TEXT & PHOTOS BY LANE CRABTREE The post RC Model Airplane Wing Repair appeared first on Model Airplane News.
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VQ Warbirds T-34C Turbo Mentor

This new .46 EP/GP ARF from VQ Warbirds features fiberglass cowl, working flaps, a painted pilot, optional retracts and lots of great scale details that closely match the full scale T-34C! With the big battery hatch, you can easily use either electric or glow for power. Optional factory VQ Electric retracts with oleo struts and VQ – Robart retracts are available.  Great Scale Looks and features make this New Generation ARF a great choice for warbird lovers who want great ground handling. Specifications: Wingspan: 61.4in Wing Area: 663sq.in. Length:46in Weight:7.05 lbs. Engine/Motor: 46 Two Stroke, 70 Four Stroke or Equivalent Electric (Sold Separately) Functions: Ailerons/Elevator/Rudder/Throttle/Flaps/ Optional Retractable Landing Gear Street Price $239.95 The post VQ Warbirds T-34C Turbo Mentor appeared first on Model Airplane News.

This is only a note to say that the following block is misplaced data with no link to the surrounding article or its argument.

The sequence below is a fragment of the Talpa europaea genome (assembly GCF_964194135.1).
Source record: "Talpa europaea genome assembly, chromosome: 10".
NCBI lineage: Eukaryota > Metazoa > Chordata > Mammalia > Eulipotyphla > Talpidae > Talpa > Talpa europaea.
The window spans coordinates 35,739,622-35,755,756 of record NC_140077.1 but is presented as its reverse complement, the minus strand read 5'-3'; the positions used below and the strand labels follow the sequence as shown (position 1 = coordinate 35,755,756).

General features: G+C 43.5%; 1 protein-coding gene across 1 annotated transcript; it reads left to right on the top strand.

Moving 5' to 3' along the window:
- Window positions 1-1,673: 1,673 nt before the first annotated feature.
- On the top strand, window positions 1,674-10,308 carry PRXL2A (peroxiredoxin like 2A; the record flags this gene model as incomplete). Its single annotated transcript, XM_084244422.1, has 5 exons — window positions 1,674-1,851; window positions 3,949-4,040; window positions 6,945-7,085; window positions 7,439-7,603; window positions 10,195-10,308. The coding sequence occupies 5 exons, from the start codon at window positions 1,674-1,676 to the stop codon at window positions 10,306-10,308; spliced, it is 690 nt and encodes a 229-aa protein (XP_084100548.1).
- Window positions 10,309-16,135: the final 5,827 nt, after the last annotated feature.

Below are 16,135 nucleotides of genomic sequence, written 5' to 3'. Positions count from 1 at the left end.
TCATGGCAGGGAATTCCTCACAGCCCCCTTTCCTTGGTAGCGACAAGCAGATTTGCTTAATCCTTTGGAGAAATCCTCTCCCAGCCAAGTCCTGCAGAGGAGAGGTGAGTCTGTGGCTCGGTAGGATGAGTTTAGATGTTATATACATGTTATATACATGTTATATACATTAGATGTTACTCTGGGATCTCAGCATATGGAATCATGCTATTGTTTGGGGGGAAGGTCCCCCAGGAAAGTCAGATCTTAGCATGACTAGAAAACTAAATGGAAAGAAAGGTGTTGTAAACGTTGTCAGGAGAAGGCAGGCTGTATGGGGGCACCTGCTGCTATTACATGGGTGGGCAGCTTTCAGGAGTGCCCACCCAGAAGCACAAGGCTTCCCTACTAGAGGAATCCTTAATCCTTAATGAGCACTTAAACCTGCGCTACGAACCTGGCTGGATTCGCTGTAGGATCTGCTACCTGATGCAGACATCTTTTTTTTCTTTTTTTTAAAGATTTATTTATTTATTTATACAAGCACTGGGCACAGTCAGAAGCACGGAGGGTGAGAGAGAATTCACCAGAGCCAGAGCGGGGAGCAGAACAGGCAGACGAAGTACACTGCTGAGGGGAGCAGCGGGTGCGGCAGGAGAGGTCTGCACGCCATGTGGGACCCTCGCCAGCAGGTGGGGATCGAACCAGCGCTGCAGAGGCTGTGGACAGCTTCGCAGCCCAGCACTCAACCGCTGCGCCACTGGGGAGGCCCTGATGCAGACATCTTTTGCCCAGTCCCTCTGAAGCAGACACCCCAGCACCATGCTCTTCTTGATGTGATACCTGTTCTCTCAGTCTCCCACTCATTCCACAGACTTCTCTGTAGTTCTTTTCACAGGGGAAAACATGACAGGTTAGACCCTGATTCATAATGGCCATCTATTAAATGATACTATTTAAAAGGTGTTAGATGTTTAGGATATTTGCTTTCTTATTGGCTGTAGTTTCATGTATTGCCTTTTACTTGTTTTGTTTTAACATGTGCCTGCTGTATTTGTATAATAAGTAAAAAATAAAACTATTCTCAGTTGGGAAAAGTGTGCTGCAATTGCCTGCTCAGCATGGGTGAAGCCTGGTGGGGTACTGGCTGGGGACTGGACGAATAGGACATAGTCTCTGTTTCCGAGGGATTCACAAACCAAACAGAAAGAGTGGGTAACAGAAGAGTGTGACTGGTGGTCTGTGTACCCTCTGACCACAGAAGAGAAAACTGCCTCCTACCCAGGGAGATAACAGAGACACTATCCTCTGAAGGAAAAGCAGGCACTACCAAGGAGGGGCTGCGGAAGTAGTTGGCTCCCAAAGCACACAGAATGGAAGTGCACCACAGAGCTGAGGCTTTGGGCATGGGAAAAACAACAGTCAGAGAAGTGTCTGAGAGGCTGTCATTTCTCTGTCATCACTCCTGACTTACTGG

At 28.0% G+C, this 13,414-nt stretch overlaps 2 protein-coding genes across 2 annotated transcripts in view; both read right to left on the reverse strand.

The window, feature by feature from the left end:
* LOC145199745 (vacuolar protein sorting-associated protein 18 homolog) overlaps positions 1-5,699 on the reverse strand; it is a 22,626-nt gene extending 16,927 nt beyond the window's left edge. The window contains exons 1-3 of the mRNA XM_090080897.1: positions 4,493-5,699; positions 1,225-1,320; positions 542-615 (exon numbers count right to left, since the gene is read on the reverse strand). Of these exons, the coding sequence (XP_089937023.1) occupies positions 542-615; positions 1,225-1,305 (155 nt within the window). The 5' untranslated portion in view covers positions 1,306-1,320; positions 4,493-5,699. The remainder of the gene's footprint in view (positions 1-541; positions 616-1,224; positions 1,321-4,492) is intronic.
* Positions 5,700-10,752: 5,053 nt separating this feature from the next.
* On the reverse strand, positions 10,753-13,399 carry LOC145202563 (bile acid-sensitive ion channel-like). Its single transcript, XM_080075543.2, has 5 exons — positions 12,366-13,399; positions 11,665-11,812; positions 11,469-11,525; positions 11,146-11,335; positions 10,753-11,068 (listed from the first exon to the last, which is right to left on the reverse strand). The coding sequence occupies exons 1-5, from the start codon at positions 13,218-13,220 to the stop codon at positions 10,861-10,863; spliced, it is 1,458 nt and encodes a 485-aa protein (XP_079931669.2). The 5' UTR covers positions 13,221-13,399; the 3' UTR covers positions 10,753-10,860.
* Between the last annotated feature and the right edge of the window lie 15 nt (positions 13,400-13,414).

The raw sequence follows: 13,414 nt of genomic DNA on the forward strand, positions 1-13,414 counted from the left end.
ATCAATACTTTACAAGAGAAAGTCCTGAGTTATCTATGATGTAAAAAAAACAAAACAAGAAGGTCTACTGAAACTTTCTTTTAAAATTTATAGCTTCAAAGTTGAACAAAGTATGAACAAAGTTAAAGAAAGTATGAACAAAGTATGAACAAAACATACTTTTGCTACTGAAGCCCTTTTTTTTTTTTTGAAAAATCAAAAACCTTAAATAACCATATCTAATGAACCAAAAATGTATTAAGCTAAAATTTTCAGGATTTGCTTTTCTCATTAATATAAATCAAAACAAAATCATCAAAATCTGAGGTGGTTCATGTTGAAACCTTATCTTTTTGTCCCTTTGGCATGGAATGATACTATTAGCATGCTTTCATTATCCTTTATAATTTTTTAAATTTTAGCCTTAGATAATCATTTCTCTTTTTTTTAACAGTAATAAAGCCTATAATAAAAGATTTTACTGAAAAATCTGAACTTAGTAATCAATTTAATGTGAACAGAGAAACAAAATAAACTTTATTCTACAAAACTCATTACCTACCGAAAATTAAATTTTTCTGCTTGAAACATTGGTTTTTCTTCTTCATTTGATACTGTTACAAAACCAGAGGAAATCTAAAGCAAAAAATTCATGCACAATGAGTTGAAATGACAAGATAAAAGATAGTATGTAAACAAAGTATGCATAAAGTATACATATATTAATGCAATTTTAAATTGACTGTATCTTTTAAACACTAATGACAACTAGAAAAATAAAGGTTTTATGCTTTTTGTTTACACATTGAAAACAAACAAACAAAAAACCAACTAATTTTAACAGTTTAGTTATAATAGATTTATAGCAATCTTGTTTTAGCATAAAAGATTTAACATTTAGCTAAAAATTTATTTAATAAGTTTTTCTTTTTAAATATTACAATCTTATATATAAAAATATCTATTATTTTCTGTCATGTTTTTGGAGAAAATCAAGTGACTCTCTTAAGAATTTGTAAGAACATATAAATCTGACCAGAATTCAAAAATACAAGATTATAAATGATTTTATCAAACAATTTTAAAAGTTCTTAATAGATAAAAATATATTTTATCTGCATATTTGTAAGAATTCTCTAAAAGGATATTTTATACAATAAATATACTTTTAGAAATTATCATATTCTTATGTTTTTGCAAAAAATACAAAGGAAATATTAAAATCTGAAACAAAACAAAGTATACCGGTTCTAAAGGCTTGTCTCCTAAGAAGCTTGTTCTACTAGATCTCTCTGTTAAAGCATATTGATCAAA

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FAST & LOUD! Reno Rear Bear

Sometimes, it’s not the size of the RC aircraft, but rather the sound and speed that capture the heart. This video of Ricardo la Valle flying  his Reno Racer Grumman F8F-2 Bearcat in the famous Rare Bear colors was shot at the Weston Park Model Airshow. As soon as he cranks up the engine and taxis to the runway, you know this Rare Bear means business. The 1/4-scale Rare Bear Grumman F8F-2 Bearcat has a wingspan of 88.58 inches and it weighs in at 47.5 pounds. The engine that makes this reno racer scream is a 3W 140i B2 turning a 3W 28×14 3-blade propeller.The Rear Bear was built from a 3W composite kit from Aircraft International. Video courtesy of Tbobborap1   The post FAST & LOUD! Reno Rear Bear appeared first on Model Airplane News.
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Go Anywhere Morphing Quad — This drone can change its size!